My Dear Americans

 

Americans, this isn’t something that happened to you: it’s something you did to us.

Dear Americans,

I understand that you are angry. Some of you are angry because Donald Trump will soon be the President of the United States of America, while the rest are angry due to the fact that some of you are angry that Donald Trump will soon be the President of the United States of America. It’s a bad situation, but hopefully y’all will learn to get along in this new Trumpian world.

I myself, like many people over in Europe, were shocked and wary of the success of Mr Trump over there in the US of A, and possibly what his victory could mean for the world. I was initially shocked, then depressed, then finally set into a mode of extreme depression over the past two months since his victory was announced. Anger was not something I had experienced as part of this process, until very recently. And it wasn’t even a result of anything Mr Trump said or did, Americans, it was because of you.

While last week was a week of many classic news stories for the ages, the thing that got me unduly angry was not the stories of Mr Trumps association with Russia, it was about the early movements of the US Senate to dismantle the Affordable Care Act (ACA, or to use its Sith name: Obamacare) which had provided health insurance to tens of millions of previously uninsured Americans. The story was covered in international news publications, and was given a lot of attention on Facebook and Twitter through shares and commentary by Americans and non-Americans alike. This, for some reason that I didn’t initially understand, made me irrationally angry. It took me a day or two of angry contemplation to come up with the source of my anger here, and eventually it came down to a simple question, Americans: why the fuck should we care?

Let me set my stall out at the front here: there is no reason in the world why anyone outside the United States of America should care what happens to healthcare (or any other domestic policy issue) as a result of the Trump administration. Donald Trump campaigned on a platform that criticised Obamacare and he told everyone he would dismantle it upon his election victory. Millions of Americans voted for him because of this. Now there are posts on social media calling the repeal of Obamacare as a massive humanitarian crisis. I’m sorry, but there’s a lot of bad stuff happening in this world, and America electing a guy who told them what he would do to their health system – and then implementing it – is not one of them. Whether you voted for Mr. Trump or not, this is the democratic wish of your fellow countrymen and women, Americans. Let’s not treat it as if it’s a great tragedy that suddenly occurred. He told you all what he would do, then the election took place, he won, and now he will do the things he said he would do.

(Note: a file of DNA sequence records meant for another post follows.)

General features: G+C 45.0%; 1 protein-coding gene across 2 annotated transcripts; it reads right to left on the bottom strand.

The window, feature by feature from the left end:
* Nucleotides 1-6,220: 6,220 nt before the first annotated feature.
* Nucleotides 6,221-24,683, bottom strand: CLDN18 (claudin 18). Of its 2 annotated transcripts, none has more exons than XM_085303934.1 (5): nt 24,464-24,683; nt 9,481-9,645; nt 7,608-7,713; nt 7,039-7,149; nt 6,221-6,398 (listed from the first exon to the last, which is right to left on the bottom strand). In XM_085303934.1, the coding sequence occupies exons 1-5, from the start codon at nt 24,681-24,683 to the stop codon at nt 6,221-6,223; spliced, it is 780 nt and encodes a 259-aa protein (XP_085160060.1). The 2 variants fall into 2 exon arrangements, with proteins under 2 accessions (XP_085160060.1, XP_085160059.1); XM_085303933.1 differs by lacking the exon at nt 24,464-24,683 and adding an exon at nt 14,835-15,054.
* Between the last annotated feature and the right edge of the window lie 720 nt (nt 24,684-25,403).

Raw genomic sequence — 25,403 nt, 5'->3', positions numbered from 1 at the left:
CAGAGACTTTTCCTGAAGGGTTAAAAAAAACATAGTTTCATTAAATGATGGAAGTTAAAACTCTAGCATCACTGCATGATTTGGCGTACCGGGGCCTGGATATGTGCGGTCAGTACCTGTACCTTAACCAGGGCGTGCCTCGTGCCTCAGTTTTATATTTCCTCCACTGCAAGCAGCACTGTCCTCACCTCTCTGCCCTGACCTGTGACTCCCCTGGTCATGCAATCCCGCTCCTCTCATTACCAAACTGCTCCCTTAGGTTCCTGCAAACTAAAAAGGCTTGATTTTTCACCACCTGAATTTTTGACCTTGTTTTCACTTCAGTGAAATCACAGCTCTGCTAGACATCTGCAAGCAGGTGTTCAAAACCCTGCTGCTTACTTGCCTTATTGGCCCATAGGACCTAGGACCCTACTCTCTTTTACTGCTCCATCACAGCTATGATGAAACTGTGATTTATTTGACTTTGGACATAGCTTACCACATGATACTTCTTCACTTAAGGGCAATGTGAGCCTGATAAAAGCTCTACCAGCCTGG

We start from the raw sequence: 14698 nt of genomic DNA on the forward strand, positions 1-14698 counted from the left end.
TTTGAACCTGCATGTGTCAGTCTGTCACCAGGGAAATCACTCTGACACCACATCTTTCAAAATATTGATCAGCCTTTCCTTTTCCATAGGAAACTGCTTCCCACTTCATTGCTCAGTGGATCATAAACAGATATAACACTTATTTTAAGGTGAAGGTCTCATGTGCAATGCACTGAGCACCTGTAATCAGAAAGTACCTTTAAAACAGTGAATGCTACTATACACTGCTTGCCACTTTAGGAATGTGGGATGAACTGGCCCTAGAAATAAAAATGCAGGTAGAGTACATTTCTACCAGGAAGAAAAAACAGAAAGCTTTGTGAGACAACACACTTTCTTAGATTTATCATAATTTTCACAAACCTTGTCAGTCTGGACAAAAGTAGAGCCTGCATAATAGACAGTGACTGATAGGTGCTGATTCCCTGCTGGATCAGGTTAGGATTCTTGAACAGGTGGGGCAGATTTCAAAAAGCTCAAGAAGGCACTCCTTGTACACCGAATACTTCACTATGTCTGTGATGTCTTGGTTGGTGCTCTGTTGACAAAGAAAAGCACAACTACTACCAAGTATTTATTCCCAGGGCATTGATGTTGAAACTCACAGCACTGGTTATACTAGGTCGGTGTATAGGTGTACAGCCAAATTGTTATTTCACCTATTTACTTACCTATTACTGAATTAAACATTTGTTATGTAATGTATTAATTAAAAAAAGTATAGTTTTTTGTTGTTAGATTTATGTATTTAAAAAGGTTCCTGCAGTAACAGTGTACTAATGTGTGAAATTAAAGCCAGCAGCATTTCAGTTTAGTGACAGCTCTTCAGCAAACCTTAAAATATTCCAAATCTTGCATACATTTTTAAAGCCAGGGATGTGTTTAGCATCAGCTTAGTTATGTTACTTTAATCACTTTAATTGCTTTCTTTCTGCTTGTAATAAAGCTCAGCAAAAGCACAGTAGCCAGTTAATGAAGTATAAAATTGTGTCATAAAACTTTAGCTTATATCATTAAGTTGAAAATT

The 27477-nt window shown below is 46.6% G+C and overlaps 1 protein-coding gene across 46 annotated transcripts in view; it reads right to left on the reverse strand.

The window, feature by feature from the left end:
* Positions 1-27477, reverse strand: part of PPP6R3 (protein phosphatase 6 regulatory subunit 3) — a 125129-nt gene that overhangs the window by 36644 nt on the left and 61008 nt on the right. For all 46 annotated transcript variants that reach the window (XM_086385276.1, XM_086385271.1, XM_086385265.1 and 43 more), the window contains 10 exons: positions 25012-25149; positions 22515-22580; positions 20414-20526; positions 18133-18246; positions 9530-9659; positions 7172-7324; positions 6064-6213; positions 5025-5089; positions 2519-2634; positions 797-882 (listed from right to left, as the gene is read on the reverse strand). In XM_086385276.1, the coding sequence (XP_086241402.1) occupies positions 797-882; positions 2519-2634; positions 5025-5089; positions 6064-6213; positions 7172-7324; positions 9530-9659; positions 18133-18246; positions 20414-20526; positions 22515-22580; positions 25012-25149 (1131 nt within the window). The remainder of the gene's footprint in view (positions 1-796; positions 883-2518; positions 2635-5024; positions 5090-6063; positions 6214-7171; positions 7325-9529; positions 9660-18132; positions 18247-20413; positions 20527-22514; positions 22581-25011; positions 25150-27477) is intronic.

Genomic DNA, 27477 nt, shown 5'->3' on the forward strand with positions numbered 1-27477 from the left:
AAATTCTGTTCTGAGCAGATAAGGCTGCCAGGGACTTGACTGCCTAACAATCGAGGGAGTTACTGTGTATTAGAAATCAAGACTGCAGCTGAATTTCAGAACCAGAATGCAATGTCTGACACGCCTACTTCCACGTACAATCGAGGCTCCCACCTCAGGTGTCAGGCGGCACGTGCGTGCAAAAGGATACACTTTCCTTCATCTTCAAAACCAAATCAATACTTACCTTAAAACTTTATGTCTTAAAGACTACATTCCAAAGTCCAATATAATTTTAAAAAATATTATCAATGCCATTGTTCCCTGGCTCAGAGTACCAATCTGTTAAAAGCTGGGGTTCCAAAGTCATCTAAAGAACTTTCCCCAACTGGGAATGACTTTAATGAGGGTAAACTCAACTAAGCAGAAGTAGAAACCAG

I know, I know: Hillary Clinton actually won the popular vote and is the rightful president. Except she isn’t, because it is an absolute fact that Donald Trump won that election, despite receiving fewer votes. And you all are probably angry about this electoral college stuff again, and will be for a few more months until you forget it again until your candidate loses an election in the future. If you’re unhappy with the Electoral College, Americans, you should do something about it. Don’t just wait until it’s relevant to your sudden partisan cause: do something about it next year, or the year after, or the year after that. You are the only ones who can. Can you guess what I’m mad about yet?